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      Targeted deletion of collagen V in tendons and ligaments results in a classic Ehlers-Danlos syndrome joint phenotype.

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          Abstract

          Collagen V mutations underlie classic Ehlers-Danlos syndrome, and joint hypermobility is an important clinical manifestation. We define the function of collagen V in tendons and ligaments, as well as the role of alterations in collagen V expression in the pathobiology in classic Ehlers-Danlos syndrome. A conditional Col5a1(flox/flox) mouse model was bred with Scleraxis-Cre mice to create a targeted tendon and ligament Col5a1-null mouse model, Col5a1(Δten/Δten). Targeting was specific, resulting in collagen V-null tendons and ligaments. Col5a1(Δten/Δten) mice demonstrated decreased body size, grip weakness, abnormal gait, joint laxity, and early-onset osteoarthritis. These gross changes were associated with abnormal fiber organization, as well as altered collagen fibril structure with increased fibril diameters and decreased fibril number that was more severe in a major joint stabilizing ligament, the anterior cruciate ligament (ACL), than in the flexor digitorum longus tendon. The ACL also had a higher collagen V content than did the flexor digitorum longus tendon. The collagen V-null ACL and flexor digitorum longus tendon both had significant alterations in mechanical properties, with ACL exhibiting more severe changes. The data demonstrate critical differential regulatory roles for collagen V in tendon and ligament structure and function and suggest that collagen V regulatory dysfunction is associated with an abnormal joint phenotype, similar to the hypermobility phenotype in classic Ehlers-Danlos syndrome.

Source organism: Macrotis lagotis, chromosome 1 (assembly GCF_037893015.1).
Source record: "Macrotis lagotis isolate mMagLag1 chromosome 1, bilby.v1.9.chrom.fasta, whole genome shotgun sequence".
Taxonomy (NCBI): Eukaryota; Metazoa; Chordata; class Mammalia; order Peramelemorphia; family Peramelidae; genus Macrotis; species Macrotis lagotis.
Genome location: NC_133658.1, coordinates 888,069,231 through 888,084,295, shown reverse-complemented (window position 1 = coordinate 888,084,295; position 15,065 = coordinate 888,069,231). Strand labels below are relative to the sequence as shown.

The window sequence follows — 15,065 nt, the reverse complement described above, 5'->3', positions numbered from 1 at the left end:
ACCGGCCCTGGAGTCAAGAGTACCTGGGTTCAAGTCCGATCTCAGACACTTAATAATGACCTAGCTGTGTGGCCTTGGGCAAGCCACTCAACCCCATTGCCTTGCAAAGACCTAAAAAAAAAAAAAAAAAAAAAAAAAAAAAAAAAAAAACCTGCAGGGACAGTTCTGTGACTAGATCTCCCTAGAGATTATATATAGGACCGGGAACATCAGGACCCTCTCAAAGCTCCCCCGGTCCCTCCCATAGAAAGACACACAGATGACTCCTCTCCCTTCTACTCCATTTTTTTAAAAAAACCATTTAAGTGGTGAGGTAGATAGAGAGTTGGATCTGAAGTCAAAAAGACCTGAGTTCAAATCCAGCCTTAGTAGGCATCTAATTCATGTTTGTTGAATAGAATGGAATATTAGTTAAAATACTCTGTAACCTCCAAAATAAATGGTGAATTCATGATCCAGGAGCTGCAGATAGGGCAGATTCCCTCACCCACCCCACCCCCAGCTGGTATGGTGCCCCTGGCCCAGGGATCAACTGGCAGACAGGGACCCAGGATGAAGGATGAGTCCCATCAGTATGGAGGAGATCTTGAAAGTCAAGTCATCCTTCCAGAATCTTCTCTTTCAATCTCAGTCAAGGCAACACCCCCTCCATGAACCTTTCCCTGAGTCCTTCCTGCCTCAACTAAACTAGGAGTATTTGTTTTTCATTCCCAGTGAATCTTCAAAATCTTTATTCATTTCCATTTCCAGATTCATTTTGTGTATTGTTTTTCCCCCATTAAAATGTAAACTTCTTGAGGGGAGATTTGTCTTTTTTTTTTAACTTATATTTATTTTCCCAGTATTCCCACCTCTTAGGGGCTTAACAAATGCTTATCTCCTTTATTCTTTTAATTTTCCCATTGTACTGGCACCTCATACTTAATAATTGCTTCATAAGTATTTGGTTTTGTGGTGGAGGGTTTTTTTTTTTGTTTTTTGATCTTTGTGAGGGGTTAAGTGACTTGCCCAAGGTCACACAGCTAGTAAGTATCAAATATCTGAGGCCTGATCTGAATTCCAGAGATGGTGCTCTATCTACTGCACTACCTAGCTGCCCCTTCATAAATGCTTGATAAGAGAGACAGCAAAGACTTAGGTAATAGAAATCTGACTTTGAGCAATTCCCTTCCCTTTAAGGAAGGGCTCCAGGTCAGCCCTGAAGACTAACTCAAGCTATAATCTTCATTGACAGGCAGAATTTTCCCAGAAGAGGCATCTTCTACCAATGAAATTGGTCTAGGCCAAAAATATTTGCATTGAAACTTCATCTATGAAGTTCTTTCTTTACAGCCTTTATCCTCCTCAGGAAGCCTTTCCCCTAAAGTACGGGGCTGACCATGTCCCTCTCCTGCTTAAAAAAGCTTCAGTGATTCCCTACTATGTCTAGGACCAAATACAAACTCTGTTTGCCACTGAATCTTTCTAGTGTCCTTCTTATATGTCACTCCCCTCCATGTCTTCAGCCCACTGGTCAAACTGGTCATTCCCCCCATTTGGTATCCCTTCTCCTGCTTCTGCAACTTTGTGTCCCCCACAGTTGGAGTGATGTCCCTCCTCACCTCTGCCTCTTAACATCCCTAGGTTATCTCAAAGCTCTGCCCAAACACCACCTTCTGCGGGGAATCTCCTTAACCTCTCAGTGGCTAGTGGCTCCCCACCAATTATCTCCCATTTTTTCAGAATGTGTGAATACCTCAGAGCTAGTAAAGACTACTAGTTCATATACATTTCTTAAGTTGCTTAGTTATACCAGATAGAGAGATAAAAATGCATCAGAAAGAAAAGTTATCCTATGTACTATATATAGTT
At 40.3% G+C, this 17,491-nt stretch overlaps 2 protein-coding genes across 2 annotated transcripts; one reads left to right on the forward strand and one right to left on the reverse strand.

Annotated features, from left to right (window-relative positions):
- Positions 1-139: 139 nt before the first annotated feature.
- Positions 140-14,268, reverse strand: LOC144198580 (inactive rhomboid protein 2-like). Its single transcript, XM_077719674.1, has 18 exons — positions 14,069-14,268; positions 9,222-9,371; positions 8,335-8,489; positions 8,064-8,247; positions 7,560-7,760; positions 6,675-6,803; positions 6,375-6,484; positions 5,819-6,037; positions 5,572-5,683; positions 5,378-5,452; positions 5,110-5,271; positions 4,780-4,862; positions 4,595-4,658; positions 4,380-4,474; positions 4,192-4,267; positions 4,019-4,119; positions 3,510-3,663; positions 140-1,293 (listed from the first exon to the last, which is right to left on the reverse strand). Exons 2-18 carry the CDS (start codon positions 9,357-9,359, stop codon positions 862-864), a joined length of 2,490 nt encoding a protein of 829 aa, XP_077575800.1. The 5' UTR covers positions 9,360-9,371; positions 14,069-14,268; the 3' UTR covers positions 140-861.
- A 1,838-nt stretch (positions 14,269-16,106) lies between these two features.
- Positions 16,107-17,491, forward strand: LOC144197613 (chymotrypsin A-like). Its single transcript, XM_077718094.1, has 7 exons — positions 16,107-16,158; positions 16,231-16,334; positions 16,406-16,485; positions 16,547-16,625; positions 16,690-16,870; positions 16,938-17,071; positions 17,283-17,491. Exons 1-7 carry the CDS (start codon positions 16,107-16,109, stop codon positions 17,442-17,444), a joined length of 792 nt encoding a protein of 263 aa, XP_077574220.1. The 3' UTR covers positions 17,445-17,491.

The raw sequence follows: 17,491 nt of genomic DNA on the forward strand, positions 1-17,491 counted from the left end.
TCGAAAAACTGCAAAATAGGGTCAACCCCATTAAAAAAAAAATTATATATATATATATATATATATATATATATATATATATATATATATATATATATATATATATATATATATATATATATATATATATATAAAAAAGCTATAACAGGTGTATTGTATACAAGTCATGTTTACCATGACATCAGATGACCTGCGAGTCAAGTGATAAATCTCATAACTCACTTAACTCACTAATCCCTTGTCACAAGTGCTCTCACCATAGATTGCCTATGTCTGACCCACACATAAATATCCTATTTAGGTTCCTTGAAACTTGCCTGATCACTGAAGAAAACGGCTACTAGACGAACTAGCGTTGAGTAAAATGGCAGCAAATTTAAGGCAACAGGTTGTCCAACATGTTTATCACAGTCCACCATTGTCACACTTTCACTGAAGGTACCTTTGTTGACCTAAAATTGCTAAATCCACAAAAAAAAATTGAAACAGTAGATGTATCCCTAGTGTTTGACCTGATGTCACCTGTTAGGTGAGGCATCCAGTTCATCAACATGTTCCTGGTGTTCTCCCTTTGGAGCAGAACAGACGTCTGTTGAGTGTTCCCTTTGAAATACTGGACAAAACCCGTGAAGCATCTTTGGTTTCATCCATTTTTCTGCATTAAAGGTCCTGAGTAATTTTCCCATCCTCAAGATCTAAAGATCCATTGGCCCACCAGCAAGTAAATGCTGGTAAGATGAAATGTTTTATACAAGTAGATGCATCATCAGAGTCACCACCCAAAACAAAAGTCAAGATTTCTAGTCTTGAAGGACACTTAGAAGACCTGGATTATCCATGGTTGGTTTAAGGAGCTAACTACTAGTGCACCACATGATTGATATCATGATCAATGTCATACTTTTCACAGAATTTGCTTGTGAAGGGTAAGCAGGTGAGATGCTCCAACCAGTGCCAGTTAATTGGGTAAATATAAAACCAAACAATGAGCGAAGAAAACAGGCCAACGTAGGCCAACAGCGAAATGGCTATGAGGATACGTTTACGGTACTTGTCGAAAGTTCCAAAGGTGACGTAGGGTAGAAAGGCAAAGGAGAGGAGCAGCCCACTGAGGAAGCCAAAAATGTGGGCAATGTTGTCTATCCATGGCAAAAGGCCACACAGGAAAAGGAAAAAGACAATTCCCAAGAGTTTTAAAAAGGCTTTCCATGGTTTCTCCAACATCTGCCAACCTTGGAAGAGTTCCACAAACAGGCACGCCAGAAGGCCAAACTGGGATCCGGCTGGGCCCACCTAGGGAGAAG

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          Author and article information

          Journal
          Am. J. Pathol.
          The American journal of pathology
          1525-2191
          0002-9440
          May 2015
          : 185
          : 5
          Affiliations
          [1 ] Department of Molecular Pharmacology & Physiology, Morsani College of Medicine, University of South Florida, Tampa, Florida.
          [2 ] McKay Orthopedic Research Laboratory, University of Pennsylvania, Philadelphia, Pennsylvania.
          [3 ] Myriad Genetic Laboratories, Salt Lake City, Utah.
          [4 ] Department of Molecular Pharmacology & Physiology, Morsani College of Medicine, University of South Florida, Tampa, Florida. Electronic address: dbirk@health.usf.edu.
          Article
          S0002-9440(15)00130-3
          10.1016/j.ajpath.2015.01.031
          25797646
          Copyright © 2015 American Society for Investigative Pathology. Published by Elsevier Inc. All rights reserved.

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